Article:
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Bengals seek tee (off) time

Posted: 4:05 a.m.

A total of 52 individual NFL defenders have at least 1.5 sacks, more than the one the Bengals have amassed in the first three games.

No wonder head coach Marvin Lewis made the pass rush a point of emphasis in his Wednesday morning meeting to begin the practice week for the Browns. His high-priced ends, Antwan Odom (who has the sack) and Robert Geathers (who has had one sack in the last nine games) have already been talking about it.



"We need to have a better sense of urgency and it's more of a mentality," Geathers said after practice Wednesday. "Me and Odom have talked about it this week. Not to be hesitant. To get after them. We've been so focused on playing the run, we've been a little hesitant when it comes to situations where we need to get off the ball."

Defensive coordinator Mike Zimmer calls the one sack "disappointing," and it's hard to believe the defense couldn't get to Giants quarterback Eli Manning at least once last Sunday with all its blitzing.

"Too much," Zimmer said. "The kid did get the ball out fast. That's what we were trying to do. We didn't want him holding on to the ball. The one ball where Odom hit him (the tip) probably should have been intercepted and another time he was about to sack him, one of our guys got picked off in coverage and he was able to get it out.

"We need to get more from everybody up front. We're not converting very well on the pass rush. We're rushing in the middle of guys and we have to do a better job of that."

A lot of eyes are falling on Geathers, in his second year of a big-time contract extension offer signed after the '06 season that he logged the most Bengals sacks in a generation with 10.5. Last year was a lost cause when he had to switch to SAM linebacker for four games because of the injuries and he came out with just 3.5 sacks.



"Sometimes offensive style, protections and things like that have a little bit to do with it as well," Lewis said. "If you're playing teams that are more apt to free-release people, there's more of those opportunities. If you play teams that are more apt to protect the quarterback in their setups and so forth, then it works the other way. It's a combination of both. It's a combination of, 'Do you get some with the four-man rush?' or 'Do you get some with pressures?', and you've got to be good with both."

But Geathers is one of these stand-up guys. He says the move didn't affect him all that much and that he feels comfortable after a training camp in Zimmer's new scheme.

"I'm going to be fair to him," Zimmer said. "A lot of the pass-rush situations we have in pressure, his job might be to stay in contain or drop. Maybe it's me."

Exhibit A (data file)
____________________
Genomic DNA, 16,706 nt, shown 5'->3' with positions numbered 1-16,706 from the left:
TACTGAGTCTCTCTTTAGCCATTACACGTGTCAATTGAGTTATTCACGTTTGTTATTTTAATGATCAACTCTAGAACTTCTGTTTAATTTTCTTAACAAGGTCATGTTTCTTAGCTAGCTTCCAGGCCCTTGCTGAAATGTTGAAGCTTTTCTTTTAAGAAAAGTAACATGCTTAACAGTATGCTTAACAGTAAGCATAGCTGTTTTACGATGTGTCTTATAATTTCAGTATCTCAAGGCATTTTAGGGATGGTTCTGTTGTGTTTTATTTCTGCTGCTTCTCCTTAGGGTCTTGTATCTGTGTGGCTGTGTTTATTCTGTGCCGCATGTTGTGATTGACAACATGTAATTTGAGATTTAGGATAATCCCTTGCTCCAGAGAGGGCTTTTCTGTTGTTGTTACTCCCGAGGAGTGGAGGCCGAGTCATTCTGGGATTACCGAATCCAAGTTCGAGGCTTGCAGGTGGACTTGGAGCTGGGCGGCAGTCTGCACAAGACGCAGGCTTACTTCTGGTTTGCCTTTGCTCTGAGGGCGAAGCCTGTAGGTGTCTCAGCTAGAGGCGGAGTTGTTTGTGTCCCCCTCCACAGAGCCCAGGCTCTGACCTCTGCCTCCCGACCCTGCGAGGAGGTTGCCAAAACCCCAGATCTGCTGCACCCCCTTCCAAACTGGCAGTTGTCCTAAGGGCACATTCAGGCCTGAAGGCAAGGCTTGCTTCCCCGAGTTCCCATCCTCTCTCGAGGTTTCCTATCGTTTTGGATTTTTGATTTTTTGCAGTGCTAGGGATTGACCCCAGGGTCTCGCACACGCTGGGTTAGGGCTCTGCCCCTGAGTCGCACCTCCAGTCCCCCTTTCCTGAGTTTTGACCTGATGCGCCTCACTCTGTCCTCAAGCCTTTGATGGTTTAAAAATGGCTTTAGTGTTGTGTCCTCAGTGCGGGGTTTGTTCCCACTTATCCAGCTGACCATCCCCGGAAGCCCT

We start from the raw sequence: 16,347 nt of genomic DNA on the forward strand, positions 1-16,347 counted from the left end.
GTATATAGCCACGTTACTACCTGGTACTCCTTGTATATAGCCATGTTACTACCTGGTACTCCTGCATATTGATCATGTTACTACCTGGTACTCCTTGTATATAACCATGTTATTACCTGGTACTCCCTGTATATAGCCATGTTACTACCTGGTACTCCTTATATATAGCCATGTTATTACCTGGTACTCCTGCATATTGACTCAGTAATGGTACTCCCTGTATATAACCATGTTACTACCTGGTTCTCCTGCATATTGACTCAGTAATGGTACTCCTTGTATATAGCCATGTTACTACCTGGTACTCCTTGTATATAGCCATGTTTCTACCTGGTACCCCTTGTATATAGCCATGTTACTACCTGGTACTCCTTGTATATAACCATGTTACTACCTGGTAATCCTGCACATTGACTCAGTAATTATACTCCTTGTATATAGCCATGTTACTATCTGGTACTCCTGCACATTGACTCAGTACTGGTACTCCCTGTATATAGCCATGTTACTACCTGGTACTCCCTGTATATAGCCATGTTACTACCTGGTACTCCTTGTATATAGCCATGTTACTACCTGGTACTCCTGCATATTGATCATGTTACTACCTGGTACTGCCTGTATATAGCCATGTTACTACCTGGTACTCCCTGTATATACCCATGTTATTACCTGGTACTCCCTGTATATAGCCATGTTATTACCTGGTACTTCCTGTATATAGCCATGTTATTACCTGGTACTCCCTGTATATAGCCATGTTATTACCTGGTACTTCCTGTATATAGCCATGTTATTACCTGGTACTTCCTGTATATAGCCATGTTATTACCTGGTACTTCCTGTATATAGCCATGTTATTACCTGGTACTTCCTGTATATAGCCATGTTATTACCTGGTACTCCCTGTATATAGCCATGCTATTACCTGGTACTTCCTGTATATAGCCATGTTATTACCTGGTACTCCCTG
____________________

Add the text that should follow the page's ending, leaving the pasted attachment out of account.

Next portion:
After talking to Odom and hearing it emphasized, Geathers is confident that it's going to happen this week. He notices how much Odom has contributed since he came over in March as the richest free-agent Bengal ever following his eight-sack season in Tennessee. Even though Odom missed all of training camp with a foot injury, he has been a factor in the last two games.

"I think we'll both get back there this week," Geathers said. "Being at home should help us with the crowd. Antwan is doing some good things. The guy's a good player. Justin (Smith) and I used to be competitive about outplaying each other and that's what we've got going; trying to do the most within the scheme."

Lewis says sacks and interceptions are born from comfort.

"It's a mentality that most defensive players have, and when you become more sure of your job and your responsibilities, then you're in the right spots a little more quickly, and that's what happens," he said.

Geathers has simplified it even more.

"I think just up front with us it has to be a sense of urgency," he said. "Point blank. No secrets. We'll get there."

Fitting that Odom got his first Bengals sack against the Titans two weeks ago, but the losses and the fact that's the only one has taken away from it.



"We've got to have more. At least hit (the quarterback) and make him make mistakes," Odom said. "(Manning) was throwing the ball pretty quick. We got frustrated. What we've got to do is just go. Everybody has got to go. We're thinking too much. We're worried about draws and screens."

Odom has drawn a daunting assignment in Browns left tackle Joe Thomas, the second-year player who seems to have already replaced Jonathan Ogden as the AFC's Pro Bowl left tackle for the next decade. Geathers doesn't feel more pressure in his matchup with right tackle Kevin Shaffer to get it done because of what Odom has to combat.

"They're like any line that plays well together," Geathers said. "They've given up some sacks (eight), too. I think Odom will do all right against Thomas. He's not in the Hall of Fame. He's not that guy yet. He's good. He's solid."

Odom says Thomas "is a good athlete. He's a sound guy. He's patient. It's my job to make him impatient, make him do something he doesn't want to do."

Odom got his first Bengals start Sunday in Jersey, but he likes his rotation with Frostee Rucker. In Tennessee, Odom played on first and second down, but wanted to show what he could do on third. Rucker has played so well on running downs at right end with 16 tackles, it has left Odom refreshed on third down.

"Frostee's the man," Odom said. "I'll take it. Third down is the big down. That's when we get the sack that gets us off the field or they have to punt."

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